Not overruled or negatively treated on appealinfoCoverage
United States Court of Appeals, Sixth CircuitSep 13, 1982
688 F.2d 27 (6th Cir. 1982)

Cases citing this case

How cited

  • McCarthy v. Maddigan

    …at 667, but simply to develop a factual record to assist the district court in its review. Appellant relies…

  • Hessbrook v. Lennon

    …Appellant asserts that the Bureau's own regulations preclude the administrative consideration of tort claims.…

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Summaries written by judges


  • holding that, where a former prisoner alleged that his conditions of confinement were unconstitutional, "the injunctive relief sought is now moot since Goar is no longer imprisoned"

    Summary of this case from Amelkin v. McClure

  • concluding that claims for injunctive relief were moot where prisoner plaintiff was no longer imprisoned

    Summary of this case from Stepler v. Warden, Hocking Corr. Facility

No. 80-5333.

Argued August 2, 1982.

Decided September 13, 1982.

Robert Benton Goar, pro se.

David E. Melcher (court-appointed), Douglas Miller (argued), Cynthiana, Ky., for plaintiff-appellant.

Patrick H. Molloy, U.S. Atty., James A. Zerhusen, Asst. U.S. Atty., Lexington, Ky., F. Stine (argued), Newport, Ky., for defendants-appellees.

Appeal from the United States District Court for the Eastern District of Kentucky.

Before MERRITT and CONTIE, Circuit Judges, and NEESE, District Judge.

The Honorable C.G. Neese, Judge of the United States District Court for the Eastern District of Tennessee, sitting by designation.

MERRITT, Circuit Judge.

For purposes of this appeal, we accept as true the following allegations: Robert Goar, an informant, was a federal prisoner at the Ashland, Kentucky, prison in early 1980. The sentencing judge cautioned that Goar should not be sent to Tallahassee, where the principal defendant against whom Goar had testified was imprisoned. After discovering that two inmates at Ashland knew he was an informant, Goar accepted a transfer to Atlanta. The principal defendant was then housed at Atlanta. Goar was transferred back to Ashland. Though he requested administrative segregation, he was placed in the general population. On August 23, 1980, he was attacked by an inmate who knew of Goar's informant activities. He suffered loss of blood from a head wound, a neck and jaw injury, for which he received inadequate medical treatment.

On September 15, 1980, Goar filed a complaint against various officials, alleging jurisdiction under 28 U.S.C. § 1331 for his constitutional tort claims for cruel and unusual punishment arising under the Eighth Amendment. He asked for $500,000 in damages and injunctive relief to prevent any future transfers to unsafe prisons. He was then in the process of exhausting his administrative remedies.

The lower court dismissed the action for failure to exhaust administrative remedies. We reverse and remand for further proceedings on the money damages claim.

A long line of Supreme Court cases recognizes the rule that a party need not exhaust administrative remedies before bringing a claim to federal court when the administrative remedy is inadequate or cannot provide the relief requested. See Patsy v. Florida International University, 634 F.2d 900, 903 (5th Cir. 1981), reversed on other grounds, ___ U.S. ___, 102 S.Ct. 2557, 73 L.Ed.2d 172 (1982) and cases cited therein; McKart v. United States, 395 U.S. 185, 200, 89 S.Ct. 1657, 1666, 23 L.Ed.2d 194 (1969). This rule applies to the case before us.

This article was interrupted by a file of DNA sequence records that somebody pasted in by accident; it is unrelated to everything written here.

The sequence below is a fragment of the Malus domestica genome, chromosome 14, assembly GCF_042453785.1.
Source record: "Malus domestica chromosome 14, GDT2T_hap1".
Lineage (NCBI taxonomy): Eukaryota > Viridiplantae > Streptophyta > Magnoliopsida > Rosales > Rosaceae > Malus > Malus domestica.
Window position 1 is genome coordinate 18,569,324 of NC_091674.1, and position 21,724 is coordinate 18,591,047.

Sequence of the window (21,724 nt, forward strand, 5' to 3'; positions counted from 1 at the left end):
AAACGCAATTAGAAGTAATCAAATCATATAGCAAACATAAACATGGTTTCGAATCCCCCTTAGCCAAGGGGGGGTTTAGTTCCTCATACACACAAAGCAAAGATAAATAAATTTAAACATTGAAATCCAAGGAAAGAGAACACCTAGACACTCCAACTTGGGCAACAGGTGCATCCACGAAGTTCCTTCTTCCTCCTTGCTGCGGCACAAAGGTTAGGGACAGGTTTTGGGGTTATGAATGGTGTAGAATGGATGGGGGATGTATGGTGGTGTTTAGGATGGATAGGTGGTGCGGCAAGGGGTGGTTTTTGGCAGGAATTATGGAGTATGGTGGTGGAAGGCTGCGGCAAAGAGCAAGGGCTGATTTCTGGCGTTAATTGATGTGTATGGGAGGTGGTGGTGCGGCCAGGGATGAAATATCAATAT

Section 542.13, 28 Code of Federal Regulations, specifically excludes tort claims from the grievance procedures and administrative remedies available to federal prisoners: "Filings will not be accepted under the Administrative Remedy Procedure for tort claims. . . ." Administrative officials, therefore, do not have the authority to award money damages for tort claims either against the government or against other officials.

These circumstances distinguish the case before us from Brice v. Day, 604 F.2d 664 (10th Cir. 1979). In Brice, the prisoner alleged overcrowded conditions. Both injunctive and monetary relief were sought. In that case, however, an administrative remedy could cure the condition complained of. Although the administrative apparatus could not award money damages to the plaintiff, administrative consideration of the possibility of corrective action and a record would have aided a court in measuring liability and determining the extent of the damages. In the case before us, the alleged tortious acts were not continuing. They were complete. Administrative action would not affect either the questions of liability or damages.

We are not required to decide whether the District Court erred in dismissing the equitable portion of Goar's claims. As noted by appellant's counsel in oral argument, the injunctive relief sought is now moot since Goar is no longer imprisoned.

Accordingly, the judgment of the District Court dismissing the portion of Goar's claim which requested money damages is reversed and the case is remanded for further proceedings on his claim.

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